Radical media, politics and culture.

Hoipolloi Cassidy, "Making France and Influencing Media"

Hoipolloi Cassidy writes:

"Making France and Influencing Media"

Hoipolloi Cassidy

My own political Primal Scene: I'm, maybe nine years old, in Paris in the 'fifties, and my mother's hurrying me home because the police have cordoned off the street and started picking up all dark-skinned males. "Algerians," she says, as if that explained anything. Now, fifty years later, there are few Algerians living in the gentrified center of Paris. Some things have changed, some haven't, and there's a lot of explaining left to do.

For one thing, French distrust of North Africans has a long, bitter history, which is also a history of slow improvements. A few years back I wandered into a café in a lower-middle class area of Paris with a friend. My friend ordered at the counter but I didn't want anything. "Ah, said the owner with a smile, Monsieur is observing Ramadan!" This kind of comment was unthinkable fifty years ago.

Yet riots like those going on right now have been going on for years, on and off, in towns and suburbs far outside of Paris, led by disaffected children of immigrants, black, Muslim or both, and for the usual reasons: high unemployment, nothing to do, resentment of racism. The difference this time is that the trashing and burning and assaults that have broken out over the past ten days in the northern suburbs of Paris are too close to ignore. What's new is a desperate desire to make sense of these events. You might even say, in the grand intellectual tradition of France, that they exist above all in their own interpretation.II)
Here's one explanation, raised by the French Left and the French Communist Party in particular: the right-wing French government suppressed the "police de proximité." Police de proximité is roughly equivalent to "community policing," putting a cop on the block who's locally controlled, locally responsible, and who works towards prevention, not repression. This doesn't sound like a reason to start a riot, so let me put in terms every Frenchman or woman understands: the right-wing French government brought in the CRS.

The CRS (Compagnies Républicaines de Sécurité) are the most feared and hated element of French society. They were brought in to quell student demonstrations and reoccupy factories in 1968. They are masters of provocation, and they are universally loathed. I recently saw a handful of CRS in a crowded bus in Paris, surrounded by commuters. The CRS spoke loudly, ostensibly among themselves, making crude and threatening comments about the other passengers, especially the younger ones. No one looked, no one spoke, no one took the bait. Just another day on the bus going home. Oh, and by the way: the CRS are under the direct orders of the Minister of the Interior, a certain Nicolas Sarkozy. The CRS were brought in to quell the first disturbances in the suburbs of Paris. That is, they were brought in to quell the disturbances and fan the flames - they couldn't tell the two apart if they tried.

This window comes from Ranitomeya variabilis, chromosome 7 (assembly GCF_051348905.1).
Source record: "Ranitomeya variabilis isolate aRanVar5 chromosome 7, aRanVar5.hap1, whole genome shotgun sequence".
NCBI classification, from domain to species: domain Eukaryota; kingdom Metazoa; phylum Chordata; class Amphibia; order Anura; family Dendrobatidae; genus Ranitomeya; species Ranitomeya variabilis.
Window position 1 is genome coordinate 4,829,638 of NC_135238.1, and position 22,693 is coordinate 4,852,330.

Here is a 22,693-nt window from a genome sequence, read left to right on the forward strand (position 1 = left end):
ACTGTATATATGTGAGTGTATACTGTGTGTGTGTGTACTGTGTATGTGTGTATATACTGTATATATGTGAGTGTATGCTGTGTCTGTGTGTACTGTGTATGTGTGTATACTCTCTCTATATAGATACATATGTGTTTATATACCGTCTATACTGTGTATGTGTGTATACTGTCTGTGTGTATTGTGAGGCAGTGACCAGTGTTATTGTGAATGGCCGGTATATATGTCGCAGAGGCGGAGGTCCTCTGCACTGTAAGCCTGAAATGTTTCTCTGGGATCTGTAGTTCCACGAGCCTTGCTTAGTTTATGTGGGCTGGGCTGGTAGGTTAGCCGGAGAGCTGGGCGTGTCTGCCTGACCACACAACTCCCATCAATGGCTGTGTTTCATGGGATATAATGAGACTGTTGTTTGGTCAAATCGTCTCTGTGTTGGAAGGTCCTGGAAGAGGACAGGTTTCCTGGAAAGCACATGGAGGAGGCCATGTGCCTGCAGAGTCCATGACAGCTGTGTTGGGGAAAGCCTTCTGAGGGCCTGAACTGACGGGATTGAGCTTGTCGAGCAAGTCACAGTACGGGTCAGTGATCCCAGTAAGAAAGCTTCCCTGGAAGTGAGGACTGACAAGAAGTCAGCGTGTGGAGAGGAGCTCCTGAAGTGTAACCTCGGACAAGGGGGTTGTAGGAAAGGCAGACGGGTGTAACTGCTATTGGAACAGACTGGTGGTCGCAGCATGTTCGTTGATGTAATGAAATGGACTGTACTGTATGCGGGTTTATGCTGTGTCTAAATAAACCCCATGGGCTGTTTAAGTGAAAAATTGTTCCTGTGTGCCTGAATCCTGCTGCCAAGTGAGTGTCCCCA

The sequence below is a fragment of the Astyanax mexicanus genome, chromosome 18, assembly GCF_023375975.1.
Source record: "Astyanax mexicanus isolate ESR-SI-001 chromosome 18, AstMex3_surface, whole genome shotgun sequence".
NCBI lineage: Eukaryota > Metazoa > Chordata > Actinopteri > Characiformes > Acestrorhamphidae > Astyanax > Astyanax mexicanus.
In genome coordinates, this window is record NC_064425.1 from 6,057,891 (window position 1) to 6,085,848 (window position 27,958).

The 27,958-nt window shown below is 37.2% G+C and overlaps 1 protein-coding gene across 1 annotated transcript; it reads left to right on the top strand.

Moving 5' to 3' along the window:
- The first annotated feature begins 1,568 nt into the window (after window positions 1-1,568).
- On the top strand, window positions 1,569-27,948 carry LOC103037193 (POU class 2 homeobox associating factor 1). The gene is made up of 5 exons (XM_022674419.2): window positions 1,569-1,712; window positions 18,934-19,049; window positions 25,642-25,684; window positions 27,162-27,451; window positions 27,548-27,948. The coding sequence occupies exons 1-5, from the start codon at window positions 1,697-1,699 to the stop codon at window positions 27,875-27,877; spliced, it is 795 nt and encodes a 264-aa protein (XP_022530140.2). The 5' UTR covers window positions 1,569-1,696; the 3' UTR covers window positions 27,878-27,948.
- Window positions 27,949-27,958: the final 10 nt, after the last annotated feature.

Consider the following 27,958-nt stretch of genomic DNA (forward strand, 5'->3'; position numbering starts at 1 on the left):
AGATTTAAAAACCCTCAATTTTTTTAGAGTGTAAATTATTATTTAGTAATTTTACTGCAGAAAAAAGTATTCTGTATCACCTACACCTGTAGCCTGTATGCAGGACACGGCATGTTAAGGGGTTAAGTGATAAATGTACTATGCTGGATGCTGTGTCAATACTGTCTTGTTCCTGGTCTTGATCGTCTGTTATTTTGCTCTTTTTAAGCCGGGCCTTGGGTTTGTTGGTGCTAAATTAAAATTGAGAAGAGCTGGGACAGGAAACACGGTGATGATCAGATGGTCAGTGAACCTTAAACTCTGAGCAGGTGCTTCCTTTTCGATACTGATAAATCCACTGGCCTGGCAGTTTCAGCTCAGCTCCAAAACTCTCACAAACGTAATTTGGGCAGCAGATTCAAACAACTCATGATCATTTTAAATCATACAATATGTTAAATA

Fifty years ago, in a brilliant, premonitory book entitled France Against Herself, Herbert Luethy pointed out the incredible, contradictory existence of a fascist police state within an open, democratic society. This contradiction goes back to the French Revolution when the Republic, One and Indivisible, found it needed to reaffirm its uniqueness, its indivisibility and generosity by imprisoning, excluding or murdering off all who would threaten it, including of course its own children. A highly centralized authority balanced an iron repression of all non-assimilable elements with remarkable benevolence, arguing that it acted against a part of itself for the greater good of itself as a whole. The theories of a Robespierre are already colonialist: the "immigrant problem" is built into the French political system.

So the riots of the past few days were a matter of semantics even before they had begun: the people of the suburbs could be understood as either French or not-French, either weaker wards of a benevolent Mother France or elements deserving of exclusion because they were Africans or Muslims or immigrants. As a matter of fact the vast majority of actors in these riots are French citizens, many of them third- or second-generation at that. Then again, the French State has always been adept at alternately welcoming and disenFrenchizing various groups, like Jews, for instance.

And that is what Sarkozy had been doing for a while. His earlier promise to "mop up" the suburbs might have been acceptable if it had been directed at a slum in Haiti: more likely it would have passed unnoticed. But to treat other Frenchmen and women like colonial subjects of the State was unacceptable talk, even if it's done all the time in fact, and not to North Africans only.

Much has been written about the meaning of crowds in the French Revolution. For my money the most common form of riot is the "People's Veto:" the crowd can't tell you what it wants, it can only tell you what it doesn't. And the fear from the Left, and the hope from the Right, is that the rioters are saying: "We don't want to be French to begin with."

It's one thing to be French, and perhaps not quite French enough, and to hope your time will come, which has been overall the narrative of all would-be French people, immigrants, Jews, or Muslims. It's another thing altogether when you give up and turn to gratuitous violence.

But turn how? Against whom? Against the State? Against Being French (now redefined as being white, or being bourgeois, or having a car and a job)? Against a MacDonald's, a symbol of neo-liberalism? That is the Pander's Box Sarkozy's opened, and it may be a lot harder to close, for him or for anyone else.